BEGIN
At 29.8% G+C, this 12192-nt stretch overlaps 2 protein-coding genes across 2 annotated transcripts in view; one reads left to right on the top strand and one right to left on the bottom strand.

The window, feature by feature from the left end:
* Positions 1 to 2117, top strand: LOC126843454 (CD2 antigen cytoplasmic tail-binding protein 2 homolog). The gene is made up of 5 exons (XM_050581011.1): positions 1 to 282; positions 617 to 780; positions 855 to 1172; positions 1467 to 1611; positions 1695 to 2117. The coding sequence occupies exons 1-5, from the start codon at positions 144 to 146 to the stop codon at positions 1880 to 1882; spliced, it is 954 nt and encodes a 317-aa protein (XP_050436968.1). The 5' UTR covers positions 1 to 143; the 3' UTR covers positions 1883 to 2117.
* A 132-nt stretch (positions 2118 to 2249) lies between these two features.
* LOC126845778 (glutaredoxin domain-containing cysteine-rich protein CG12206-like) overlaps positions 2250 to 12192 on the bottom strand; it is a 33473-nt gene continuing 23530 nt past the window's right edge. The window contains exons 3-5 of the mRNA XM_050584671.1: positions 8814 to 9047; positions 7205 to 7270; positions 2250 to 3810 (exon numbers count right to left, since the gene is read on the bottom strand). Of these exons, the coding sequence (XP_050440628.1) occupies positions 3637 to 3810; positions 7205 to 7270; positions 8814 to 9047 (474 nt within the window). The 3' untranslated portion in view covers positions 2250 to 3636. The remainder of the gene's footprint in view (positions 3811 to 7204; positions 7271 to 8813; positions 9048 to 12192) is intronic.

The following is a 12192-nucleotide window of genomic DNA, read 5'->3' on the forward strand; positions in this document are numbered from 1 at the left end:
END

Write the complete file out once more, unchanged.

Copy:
At 29.8% G+C, this 12192-nt stretch overlaps 2 protein-coding genes across 2 annotated transcripts in view; one reads left to right on the top strand and one right to left on the bottom strand.

The window, feature by feature from the left end:
* Positions 1 to 2117, top strand: LOC126843454 (CD2 antigen cytoplasmic tail-binding protein 2 homolog). The gene is made up of 5 exons (XM_050581011.1): positions 1 to 282; positions 617 to 780; positions 855 to 1172; positions 1467 to 1611; positions 1695 to 2117. The coding sequence occupies exons 1-5, from the start codon at positions 144 to 146 to the stop codon at positions 1880 to 1882; spliced, it is 954 nt and encodes a 317-aa protein (XP_050436968.1). The 5' UTR covers positions 1 to 143; the 3' UTR covers positions 1883 to 2117.
* A 132-nt stretch (positions 2118 to 2249) lies between these two features.
* LOC126845778 (glutaredoxin domain-containing cysteine-rich protein CG12206-like) overlaps positions 2250 to 12192 on the bottom strand; it is a 33473-nt gene continuing 23530 nt past the window's right edge. The window contains exons 3-5 of the mRNA XM_050584671.1: positions 8814 to 9047; positions 7205 to 7270; positions 2250 to 3810 (exon numbers count right to left, since the gene is read on the bottom strand). Of these exons, the coding sequence (XP_050440628.1) occupies positions 3637 to 3810; positions 7205 to 7270; positions 8814 to 9047 (474 nt within the window). The 3' untranslated portion in view covers positions 2250 to 3636. The remainder of the gene's footprint in view (positions 3811 to 7204; positions 7271 to 8813; positions 9048 to 12192) is intronic.

The following is a 12192-nucleotide window of genomic DNA, read 5'->3' on the forward strand; positions in this document are numbered from 1 at the left end: